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NASA Space Transportation Technology

NASA Cancels "Sunjammer" Solar Sail Demonstration Mission 74

An anonymous reader writes "Space News reports that NASA has cancelled its solar sail demonstration mission (also known as Sunjammer) citing "a lack of confidence in its contractor's ability to deliver." "Company president Nathan] Barnes said that in 2011 he reached out to several NASA centers and companies that he believed could build the spacecraft and leave L'Garde free to focus on the solar sail. None of those he approached — he only identified NASA's Jet Propulsion Laboratory in Pasadena, California — took him up on the offer. Rather than give up on the opportunity to land a NASA contract, L'Garde decided to bring the spacecraft development in house. It did not work out, and as of Oct. 17, the company had taken delivery of about $2 million worth of spacecraft hardware including a hydrazine tank from ATK Space Systems of Commerce, California, and four mono-propellant thrusters from Aerojet Rocketdyne of Sacramento, California."
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NASA Cancels "Sunjammer" Solar Sail Demonstration Mission

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  • by rossdee ( 243626 ) on Sunday October 19, 2014 @04:16PM (#48181777)

    And in related news, an earthquake was reported in Sri Lanka

    (A.C. Clarke turning in his grave)

  • by mbone ( 558574 )

    A vote of no confidence. I remember when NASA canceled the USNO FAME [wikipedia.org] satellite - they said it was over the budget, but really it was over the management team. I expect that there is something similar here - fortunately, there is still NASA Marshall's Solar Scout [interplane...erence.org], which is much smaller and cheaper than the Sunjammer.

  • by TWX ( 665546 )
    I wonder how much they've been paid or are being paid.

    PerkinElmer is still in business, by the way.
  • by QilessQi ( 2044624 ) on Sunday October 19, 2014 @04:51PM (#48181877)

    Whenever NASA (or any other agency) cancels a contract because they lack confidence in the contractor, it probably means that someone in the government is paying attention to what's going on, and is holding the responsible party's feet to the fire.

    Compare this to situations where billions of dollars of money are tossed away in the pursuit of unworking (and possibly unworkable) missle defense systems. [latimes.com]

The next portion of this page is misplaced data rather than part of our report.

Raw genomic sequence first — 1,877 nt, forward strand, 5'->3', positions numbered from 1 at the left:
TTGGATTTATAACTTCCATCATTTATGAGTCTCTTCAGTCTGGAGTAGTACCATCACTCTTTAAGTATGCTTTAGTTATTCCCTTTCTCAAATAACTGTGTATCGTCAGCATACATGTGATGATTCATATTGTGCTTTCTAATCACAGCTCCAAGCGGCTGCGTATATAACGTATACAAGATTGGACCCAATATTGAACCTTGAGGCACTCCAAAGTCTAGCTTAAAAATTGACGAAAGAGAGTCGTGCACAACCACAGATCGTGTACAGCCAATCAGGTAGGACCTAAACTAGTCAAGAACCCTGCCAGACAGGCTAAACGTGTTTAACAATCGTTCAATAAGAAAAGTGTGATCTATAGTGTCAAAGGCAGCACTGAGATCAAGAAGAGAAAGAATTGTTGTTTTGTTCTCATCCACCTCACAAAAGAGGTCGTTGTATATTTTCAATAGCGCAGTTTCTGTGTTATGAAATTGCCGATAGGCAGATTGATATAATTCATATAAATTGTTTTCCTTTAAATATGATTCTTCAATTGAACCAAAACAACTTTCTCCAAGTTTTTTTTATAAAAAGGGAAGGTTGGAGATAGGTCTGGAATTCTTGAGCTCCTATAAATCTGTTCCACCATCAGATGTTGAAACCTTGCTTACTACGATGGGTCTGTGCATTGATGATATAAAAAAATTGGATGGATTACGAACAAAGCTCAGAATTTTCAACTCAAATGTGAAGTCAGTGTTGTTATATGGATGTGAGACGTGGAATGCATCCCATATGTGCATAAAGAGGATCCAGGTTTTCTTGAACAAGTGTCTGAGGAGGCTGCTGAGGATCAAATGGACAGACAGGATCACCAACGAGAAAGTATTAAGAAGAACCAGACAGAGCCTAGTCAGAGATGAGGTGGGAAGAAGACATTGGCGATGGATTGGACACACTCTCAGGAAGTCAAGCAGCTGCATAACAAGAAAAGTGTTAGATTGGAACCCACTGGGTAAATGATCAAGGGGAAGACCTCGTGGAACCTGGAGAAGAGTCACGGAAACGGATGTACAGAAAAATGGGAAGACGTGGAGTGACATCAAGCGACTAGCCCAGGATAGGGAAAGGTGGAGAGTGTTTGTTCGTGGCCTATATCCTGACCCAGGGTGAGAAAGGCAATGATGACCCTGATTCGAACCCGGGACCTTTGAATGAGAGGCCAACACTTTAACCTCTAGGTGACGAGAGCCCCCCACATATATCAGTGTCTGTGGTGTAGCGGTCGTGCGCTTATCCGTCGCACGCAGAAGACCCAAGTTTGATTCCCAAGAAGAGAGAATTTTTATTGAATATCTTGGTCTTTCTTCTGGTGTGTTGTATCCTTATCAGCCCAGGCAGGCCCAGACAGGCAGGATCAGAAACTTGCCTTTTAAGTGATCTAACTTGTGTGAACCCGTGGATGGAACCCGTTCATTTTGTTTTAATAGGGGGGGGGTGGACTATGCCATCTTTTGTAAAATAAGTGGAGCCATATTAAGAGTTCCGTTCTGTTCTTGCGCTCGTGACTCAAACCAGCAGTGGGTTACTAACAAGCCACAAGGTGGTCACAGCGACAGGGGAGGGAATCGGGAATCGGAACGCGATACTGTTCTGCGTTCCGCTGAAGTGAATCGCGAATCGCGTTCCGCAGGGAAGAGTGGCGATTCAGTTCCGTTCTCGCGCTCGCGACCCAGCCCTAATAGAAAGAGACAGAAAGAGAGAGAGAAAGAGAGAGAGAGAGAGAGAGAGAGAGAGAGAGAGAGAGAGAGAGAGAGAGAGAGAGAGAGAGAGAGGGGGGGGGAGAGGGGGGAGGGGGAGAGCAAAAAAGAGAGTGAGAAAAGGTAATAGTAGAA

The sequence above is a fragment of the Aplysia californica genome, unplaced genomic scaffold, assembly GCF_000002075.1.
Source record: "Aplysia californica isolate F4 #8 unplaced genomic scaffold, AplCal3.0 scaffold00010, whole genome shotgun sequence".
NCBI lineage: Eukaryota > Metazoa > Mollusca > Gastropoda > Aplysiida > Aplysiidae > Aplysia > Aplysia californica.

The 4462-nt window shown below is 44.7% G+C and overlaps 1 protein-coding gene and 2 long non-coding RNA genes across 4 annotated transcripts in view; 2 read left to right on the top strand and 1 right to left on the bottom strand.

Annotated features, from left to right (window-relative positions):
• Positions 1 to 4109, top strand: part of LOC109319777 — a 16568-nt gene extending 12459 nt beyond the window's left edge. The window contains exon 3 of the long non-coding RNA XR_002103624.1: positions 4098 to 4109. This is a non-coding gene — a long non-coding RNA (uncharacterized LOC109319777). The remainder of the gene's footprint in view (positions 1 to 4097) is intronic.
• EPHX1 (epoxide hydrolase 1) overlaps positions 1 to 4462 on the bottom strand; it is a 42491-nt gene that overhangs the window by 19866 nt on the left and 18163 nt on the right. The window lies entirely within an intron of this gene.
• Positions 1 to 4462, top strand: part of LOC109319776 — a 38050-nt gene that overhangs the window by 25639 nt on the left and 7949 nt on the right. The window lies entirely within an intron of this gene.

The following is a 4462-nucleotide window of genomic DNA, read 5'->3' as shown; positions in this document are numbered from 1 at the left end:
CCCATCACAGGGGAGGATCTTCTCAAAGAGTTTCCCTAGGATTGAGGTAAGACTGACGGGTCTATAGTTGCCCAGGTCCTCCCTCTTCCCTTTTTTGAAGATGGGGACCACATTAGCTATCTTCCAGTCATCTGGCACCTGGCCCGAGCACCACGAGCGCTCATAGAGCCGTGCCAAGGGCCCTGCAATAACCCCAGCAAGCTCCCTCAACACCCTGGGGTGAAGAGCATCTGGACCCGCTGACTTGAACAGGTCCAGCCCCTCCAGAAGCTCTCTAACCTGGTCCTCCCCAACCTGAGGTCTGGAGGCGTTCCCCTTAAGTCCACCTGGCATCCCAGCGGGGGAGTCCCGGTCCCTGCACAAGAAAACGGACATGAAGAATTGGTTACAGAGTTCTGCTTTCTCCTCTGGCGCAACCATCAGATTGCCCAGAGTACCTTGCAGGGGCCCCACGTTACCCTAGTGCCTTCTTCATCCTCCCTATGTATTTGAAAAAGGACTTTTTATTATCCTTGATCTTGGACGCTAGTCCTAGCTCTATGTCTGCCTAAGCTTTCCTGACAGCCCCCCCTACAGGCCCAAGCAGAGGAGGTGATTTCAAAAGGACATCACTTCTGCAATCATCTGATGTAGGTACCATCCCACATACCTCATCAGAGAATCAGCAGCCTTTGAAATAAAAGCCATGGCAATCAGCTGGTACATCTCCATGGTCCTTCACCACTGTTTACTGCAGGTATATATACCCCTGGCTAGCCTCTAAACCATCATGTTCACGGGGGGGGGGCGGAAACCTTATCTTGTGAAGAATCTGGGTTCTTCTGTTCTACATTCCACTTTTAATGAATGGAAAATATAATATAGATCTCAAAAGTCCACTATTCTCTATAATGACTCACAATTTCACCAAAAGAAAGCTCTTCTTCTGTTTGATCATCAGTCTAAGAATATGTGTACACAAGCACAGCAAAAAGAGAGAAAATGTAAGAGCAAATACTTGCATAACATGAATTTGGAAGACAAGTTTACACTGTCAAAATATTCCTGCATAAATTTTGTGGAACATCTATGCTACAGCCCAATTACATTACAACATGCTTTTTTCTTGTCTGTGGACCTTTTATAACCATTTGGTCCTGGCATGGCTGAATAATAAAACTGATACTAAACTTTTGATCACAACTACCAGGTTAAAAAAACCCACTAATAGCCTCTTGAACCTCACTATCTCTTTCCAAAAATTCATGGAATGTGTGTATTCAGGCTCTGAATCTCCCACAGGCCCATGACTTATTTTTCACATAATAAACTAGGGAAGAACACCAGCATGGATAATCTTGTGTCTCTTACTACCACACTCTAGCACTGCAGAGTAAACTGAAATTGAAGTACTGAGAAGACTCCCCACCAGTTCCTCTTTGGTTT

• by mbone ( 558574 )

      Oh, yes. FAME (to pick my previous example) absolutely deserved to be canceled. It hurt some people I have real respect for, but there it is. I am sure the current situation is pretty similar. (This is analogous to firing a contractor when they are halfway finished building an addition to your house - it is so messy and represents such a real loss of money, and also such a loss of face, that it is almost never done without some real provocation.)

      • And yet, as with your house analogy, it's better to bring in a competent contractor to set things right, than to soldier on and live in a house that threatens to collapse in the first strong wind.

        • by mbone ( 558574 )

          Well, it's an analogy. Generally, in the spacecraft case, the plug is just pulled, for a bunch of different reasons (which is why it doesn't happen all that often). In this case, L'Garde was trying to reuse a bunch of technology they developed for previous inflatable structures in space. This led to the sail inflation mechanism weighing more than the Sunjammer itself, which is not desirable, and likely not what you would do if you started from scratch. No new contractor would want to come in and try and mak

    • I see you're new to the US, Welcome! Things here rarely are canceled because they're "holding the responsible party's feet to the fire". Projects can go orders of magnitude over their budgets, with less capabilities then promised and and still continue unquestioned (F-35, Big Dig, Bridge to Nowhere, Afghan command center, Solyndra). The only thing that really stops a project is if it doesn't have enough political clout and the money is wanted by those who do or it is proven beyond all doubt that it will

      • by QilessQi ( 2044624 ) on Sunday October 19, 2014 @06:49PM (#48182415)

        Actually, I've been a private IT contractor supporting various government branches for about 25 years now. :-) I've actually seen projects -- not mine, thankfully -- cancelled for precisely the reason stated in this article: the contractor was screwing up royally, and the Federal managers did not want a flaming disaster on their hands.

  • Planetary Society (Score:4, Interesting)

    by SpammersAreScum ( 697628 ) on Sunday October 19, 2014 @05:44PM (#48182103)
    The Planetary Society's LightSail project [planetary.org] is apparently still on track, so Clarke (and we) shouldn't despair just yet.

How long does it take a DEC field service engineer to change a lightbulb? It depends on how many bad ones he brought with him.

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